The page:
Are You Accurately Tracking Your Small Business Travel Costs?

November 2, 2017, Written By Bill Hardekopf

Small and mid-sized businesses are likely to let employees use cash and personal credit cards to cover business travel expenses, according to new research from the Global Business Travel Association. Even though 90% of business owners use corporate cards for travel expenses, 55% allow personal card and cash purchases and 22% allow company cash advances.

The concept is simple: employees pay for travel expenses using their own money, and then the company reimburses the costs based on receipts. However, this practice comes with a number of risks:

  • Receipts are not always itemized, so you cannot confirm if the expenses were actually related to business travel
  • It is difficult to set a budget and control costs in the cash/reimbursement method
  • This process creates extra accounting steps that could be avoided with the use of a corporate card
  • Employees who receive cash advances to cover their travels may take out extra money that is never reimbursed

The best way to accurately track travel costs is to use a corporate credit card. You can give employees their own card tied to the account, and shut it off at any time if you notice unauthorized transactions. A business travel account provides a central source for all of your travel expenses to provide spending at a glance.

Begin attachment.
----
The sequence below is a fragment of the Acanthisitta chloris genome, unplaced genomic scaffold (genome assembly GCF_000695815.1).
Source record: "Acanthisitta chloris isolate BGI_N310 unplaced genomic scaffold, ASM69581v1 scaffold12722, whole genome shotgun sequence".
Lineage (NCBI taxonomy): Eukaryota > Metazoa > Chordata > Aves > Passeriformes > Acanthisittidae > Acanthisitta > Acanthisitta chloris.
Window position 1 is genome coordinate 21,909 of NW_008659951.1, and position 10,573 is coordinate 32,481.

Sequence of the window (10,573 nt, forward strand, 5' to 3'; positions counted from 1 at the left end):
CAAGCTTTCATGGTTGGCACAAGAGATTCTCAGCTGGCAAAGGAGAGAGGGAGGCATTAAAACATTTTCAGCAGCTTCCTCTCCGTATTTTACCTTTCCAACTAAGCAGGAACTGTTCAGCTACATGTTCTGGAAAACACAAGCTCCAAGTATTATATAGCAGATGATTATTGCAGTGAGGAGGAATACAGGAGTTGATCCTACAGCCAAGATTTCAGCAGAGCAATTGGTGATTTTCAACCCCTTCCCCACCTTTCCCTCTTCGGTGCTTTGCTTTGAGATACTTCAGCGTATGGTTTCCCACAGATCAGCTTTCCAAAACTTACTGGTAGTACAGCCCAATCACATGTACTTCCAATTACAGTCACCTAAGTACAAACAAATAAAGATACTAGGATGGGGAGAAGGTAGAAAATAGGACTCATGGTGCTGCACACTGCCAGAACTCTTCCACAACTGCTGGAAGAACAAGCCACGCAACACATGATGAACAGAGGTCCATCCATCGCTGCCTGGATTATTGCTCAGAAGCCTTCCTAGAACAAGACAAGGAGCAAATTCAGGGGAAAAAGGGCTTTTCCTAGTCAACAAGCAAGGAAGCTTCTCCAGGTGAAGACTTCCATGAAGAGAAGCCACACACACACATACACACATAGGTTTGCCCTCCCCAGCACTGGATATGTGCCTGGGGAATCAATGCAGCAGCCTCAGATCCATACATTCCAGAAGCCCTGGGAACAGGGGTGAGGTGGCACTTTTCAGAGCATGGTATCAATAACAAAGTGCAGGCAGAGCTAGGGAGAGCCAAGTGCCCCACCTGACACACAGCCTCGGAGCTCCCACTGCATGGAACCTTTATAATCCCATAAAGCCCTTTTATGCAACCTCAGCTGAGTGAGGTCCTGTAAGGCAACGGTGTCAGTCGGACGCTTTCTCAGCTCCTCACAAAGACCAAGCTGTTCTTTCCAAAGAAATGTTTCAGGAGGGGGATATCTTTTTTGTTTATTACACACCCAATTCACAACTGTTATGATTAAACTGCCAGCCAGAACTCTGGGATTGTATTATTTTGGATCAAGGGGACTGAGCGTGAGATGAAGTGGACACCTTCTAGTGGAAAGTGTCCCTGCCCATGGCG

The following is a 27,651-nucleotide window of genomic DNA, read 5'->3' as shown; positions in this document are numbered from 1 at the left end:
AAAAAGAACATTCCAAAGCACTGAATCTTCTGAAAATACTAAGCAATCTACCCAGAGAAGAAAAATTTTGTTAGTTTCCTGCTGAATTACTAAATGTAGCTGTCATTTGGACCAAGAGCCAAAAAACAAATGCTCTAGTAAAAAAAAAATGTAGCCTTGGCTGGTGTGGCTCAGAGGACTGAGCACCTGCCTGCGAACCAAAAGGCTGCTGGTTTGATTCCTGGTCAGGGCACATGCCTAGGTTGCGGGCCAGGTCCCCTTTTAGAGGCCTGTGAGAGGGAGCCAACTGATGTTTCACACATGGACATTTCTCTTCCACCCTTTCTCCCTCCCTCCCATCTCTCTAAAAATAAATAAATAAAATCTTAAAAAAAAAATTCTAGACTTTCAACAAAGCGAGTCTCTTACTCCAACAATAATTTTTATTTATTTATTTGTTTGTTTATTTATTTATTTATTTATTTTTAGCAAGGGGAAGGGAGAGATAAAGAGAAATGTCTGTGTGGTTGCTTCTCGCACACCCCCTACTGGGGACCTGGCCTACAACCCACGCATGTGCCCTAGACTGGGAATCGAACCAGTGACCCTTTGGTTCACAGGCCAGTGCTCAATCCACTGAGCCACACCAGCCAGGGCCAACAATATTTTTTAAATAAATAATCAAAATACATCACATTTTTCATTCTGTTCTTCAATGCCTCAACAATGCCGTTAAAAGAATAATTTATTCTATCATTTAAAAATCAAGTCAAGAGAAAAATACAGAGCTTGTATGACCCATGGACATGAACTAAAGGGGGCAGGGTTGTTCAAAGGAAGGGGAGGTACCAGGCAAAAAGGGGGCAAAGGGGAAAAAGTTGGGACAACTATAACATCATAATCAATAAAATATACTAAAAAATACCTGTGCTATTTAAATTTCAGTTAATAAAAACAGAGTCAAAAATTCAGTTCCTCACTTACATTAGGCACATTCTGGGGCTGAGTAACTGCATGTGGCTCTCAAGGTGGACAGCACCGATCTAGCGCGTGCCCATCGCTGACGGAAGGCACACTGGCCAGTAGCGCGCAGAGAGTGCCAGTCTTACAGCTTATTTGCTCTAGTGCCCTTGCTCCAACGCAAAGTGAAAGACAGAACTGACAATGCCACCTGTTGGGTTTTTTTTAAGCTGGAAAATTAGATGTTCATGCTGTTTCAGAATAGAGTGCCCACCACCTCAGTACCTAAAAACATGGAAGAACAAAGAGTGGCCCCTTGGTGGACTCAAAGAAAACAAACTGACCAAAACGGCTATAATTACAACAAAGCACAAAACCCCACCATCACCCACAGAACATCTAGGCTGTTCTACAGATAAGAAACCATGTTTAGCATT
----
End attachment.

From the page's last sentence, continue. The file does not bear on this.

But what about the fees associated with credit cards? These may be offset with rewards earned for travel expenses. For instance, the Capital One Spark Classic for Business card has no annual fee or foreign transaction fee, and offers 1% cash back on all purchases. The Business Green Rewards Card from American Express OPEN offers double rewards points for purchases made through the AmEx Travel website and no annual fee for the first year ($95 per year after that).

You can still treat corporate credit card purchases like you would cash reimbursements. At the end of the trip, look over the card transactions to confirm they are within reason. If you approve of the transactions, you can pay off the card just like you would pay back an employee who made cash purchases on a business trip. This reduces or eliminates interest accrued on the card and frees up more funds for the next business trip.

By using a business travel card to track expenses, you can have a clear view of where your money is going and who it is going to—protecting your business and your bottom line at the same time.



The information contained within this article was accurate as of November 2, 2017. For up-to-date
information on any of the terms, cards or offers mentioned above, visit the issuer's website.


About Bill Hardekopf

Bill Hardekopf is the CEO of LowCards.com and covers the credit card industry from all perspectives. Bill has been involved with personal finance for over 15 years. He is a frequent contributor to Forbes, The Street and The Christian Science Monitor.
View all posts by Bill Hardekopf